On March 7th, 2017, the Madison City Schools’ Board of Education came to the general consensus to begin moving the sixth grade class of 2024 to the two middle schools, Discovery and Liberty, to help with the overflow that was occurring in the elementary schools. Prior to making the decision, they were faced with two options: rezoning, which had already been done many times already, temporarily expanding elementary schools by creating portables, or by moving sixth grade to middle school, which would open many classrooms.

However, with new changes comes the necessity for more space, meaning more classrooms and an expansion of the middle schools. Fortunately, Discovery has already been equipped with an extra floor of classrooms from when it was Bob Jones High School in 1996, then was later used for the 5th and 6th grade students that were housed at the school in the early 2000s. But unfortunately, Liberty is not in a similar situation. Renovations are now underway for expansions to the gymnasium and cafeteria at Liberty, with the addition of 16 new classrooms.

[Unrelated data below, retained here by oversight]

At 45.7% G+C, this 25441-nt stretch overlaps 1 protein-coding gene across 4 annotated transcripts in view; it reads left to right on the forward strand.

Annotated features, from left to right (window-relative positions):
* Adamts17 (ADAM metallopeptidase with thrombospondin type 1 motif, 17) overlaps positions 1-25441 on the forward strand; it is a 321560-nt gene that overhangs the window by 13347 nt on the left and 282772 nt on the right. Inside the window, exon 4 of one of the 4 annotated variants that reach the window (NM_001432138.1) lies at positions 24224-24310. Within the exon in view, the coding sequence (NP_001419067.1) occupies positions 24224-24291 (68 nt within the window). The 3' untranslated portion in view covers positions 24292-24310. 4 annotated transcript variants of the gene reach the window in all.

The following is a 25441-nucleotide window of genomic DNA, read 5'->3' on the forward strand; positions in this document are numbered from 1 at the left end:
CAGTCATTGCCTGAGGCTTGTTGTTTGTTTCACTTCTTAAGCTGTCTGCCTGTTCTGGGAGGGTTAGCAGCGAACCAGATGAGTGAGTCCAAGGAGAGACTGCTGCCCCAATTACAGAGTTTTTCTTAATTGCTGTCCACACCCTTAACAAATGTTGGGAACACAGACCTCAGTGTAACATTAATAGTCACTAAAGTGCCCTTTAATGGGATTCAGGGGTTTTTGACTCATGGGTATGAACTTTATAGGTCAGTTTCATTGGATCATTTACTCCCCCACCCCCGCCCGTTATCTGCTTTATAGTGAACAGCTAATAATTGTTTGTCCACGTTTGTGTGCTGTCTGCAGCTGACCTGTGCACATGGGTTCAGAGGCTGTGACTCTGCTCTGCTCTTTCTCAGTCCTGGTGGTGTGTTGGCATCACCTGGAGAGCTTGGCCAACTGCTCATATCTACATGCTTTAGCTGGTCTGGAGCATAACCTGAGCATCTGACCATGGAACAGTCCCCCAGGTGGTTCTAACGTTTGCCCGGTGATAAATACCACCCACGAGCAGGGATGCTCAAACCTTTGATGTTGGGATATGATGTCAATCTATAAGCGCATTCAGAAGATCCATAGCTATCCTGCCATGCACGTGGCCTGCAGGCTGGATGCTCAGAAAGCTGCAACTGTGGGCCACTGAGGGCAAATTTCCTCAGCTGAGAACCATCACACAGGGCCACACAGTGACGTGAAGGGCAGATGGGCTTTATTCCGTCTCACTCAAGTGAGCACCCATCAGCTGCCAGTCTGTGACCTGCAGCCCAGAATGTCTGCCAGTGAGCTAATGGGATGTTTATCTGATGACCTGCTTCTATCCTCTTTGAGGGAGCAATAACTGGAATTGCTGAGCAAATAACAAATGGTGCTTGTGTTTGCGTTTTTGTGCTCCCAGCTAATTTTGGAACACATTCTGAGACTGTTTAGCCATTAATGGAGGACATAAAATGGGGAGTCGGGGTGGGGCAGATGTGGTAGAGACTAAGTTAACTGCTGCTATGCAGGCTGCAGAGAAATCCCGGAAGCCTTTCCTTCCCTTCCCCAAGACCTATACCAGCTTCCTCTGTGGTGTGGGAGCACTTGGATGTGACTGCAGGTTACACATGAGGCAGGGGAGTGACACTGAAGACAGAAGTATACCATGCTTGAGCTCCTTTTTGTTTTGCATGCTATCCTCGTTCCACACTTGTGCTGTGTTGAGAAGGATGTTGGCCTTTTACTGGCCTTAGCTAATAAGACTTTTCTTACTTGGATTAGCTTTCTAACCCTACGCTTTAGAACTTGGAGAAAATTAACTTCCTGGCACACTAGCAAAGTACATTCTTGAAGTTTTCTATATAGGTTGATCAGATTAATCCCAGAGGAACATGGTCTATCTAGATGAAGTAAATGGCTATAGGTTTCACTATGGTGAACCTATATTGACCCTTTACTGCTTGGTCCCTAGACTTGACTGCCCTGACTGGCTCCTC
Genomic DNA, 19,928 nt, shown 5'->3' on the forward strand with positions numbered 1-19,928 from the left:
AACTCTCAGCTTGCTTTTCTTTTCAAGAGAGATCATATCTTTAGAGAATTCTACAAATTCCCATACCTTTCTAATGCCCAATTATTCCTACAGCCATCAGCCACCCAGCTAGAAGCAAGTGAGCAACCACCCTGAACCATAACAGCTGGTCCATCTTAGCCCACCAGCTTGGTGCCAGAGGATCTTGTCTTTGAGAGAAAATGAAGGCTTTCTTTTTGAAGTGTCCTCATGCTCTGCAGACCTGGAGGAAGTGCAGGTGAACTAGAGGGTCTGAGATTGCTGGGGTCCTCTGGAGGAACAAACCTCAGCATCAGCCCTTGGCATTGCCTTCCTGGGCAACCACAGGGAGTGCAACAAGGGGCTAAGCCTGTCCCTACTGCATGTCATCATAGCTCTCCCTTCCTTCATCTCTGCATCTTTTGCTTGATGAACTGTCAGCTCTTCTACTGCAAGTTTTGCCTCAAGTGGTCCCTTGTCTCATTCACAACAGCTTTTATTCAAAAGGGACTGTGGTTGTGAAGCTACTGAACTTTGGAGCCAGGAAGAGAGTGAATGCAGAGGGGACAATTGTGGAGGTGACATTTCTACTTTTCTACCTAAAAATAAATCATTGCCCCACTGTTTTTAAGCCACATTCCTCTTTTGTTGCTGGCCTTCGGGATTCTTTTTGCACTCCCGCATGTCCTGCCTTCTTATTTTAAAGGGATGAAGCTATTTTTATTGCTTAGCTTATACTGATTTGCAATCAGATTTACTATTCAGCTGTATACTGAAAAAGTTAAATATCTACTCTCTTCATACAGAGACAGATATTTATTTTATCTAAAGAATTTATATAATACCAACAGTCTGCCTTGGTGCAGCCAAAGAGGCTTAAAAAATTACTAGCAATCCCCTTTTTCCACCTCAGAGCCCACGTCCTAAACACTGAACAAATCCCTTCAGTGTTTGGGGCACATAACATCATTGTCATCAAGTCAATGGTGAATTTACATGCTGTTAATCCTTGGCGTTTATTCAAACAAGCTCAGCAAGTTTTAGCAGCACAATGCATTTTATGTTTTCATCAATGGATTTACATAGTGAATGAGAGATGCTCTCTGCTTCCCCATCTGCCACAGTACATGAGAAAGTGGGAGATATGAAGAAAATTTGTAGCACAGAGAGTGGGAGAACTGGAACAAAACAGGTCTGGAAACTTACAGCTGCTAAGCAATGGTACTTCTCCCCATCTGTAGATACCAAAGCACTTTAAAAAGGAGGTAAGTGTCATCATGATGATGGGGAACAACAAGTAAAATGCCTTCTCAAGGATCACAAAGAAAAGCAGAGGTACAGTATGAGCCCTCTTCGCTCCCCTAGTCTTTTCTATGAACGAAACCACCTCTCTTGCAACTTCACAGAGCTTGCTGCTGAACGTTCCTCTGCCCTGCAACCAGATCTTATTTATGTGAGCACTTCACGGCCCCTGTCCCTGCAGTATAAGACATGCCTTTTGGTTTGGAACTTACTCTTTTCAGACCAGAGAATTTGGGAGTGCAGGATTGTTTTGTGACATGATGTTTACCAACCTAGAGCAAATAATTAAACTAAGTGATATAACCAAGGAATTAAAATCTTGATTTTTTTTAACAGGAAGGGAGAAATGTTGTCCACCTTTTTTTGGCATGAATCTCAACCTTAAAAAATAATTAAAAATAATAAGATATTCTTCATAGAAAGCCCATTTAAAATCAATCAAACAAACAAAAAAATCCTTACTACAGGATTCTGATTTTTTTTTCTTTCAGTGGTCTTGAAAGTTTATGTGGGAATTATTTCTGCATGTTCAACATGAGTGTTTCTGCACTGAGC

Overgrowth in schools is not new to the Madison City school system. In 2008 the school Board motioned to build another high school to solve the overcrowding situation at Bob Jones. By the 2012-2013 school year, James Clemens was opened and a rezoning took place to help maintain the issue.

On March 29th, Parker released a statement, highlighting, “This is a good move academically for our students and will also help us balance our enrollment from our near-capacity elementary schools and our two middle schools.”

To help make the move flow smoothly, Madison City has established a Transition Committee composed of teachers, administrators, counselors, parents, multiple board members, and special education representatives.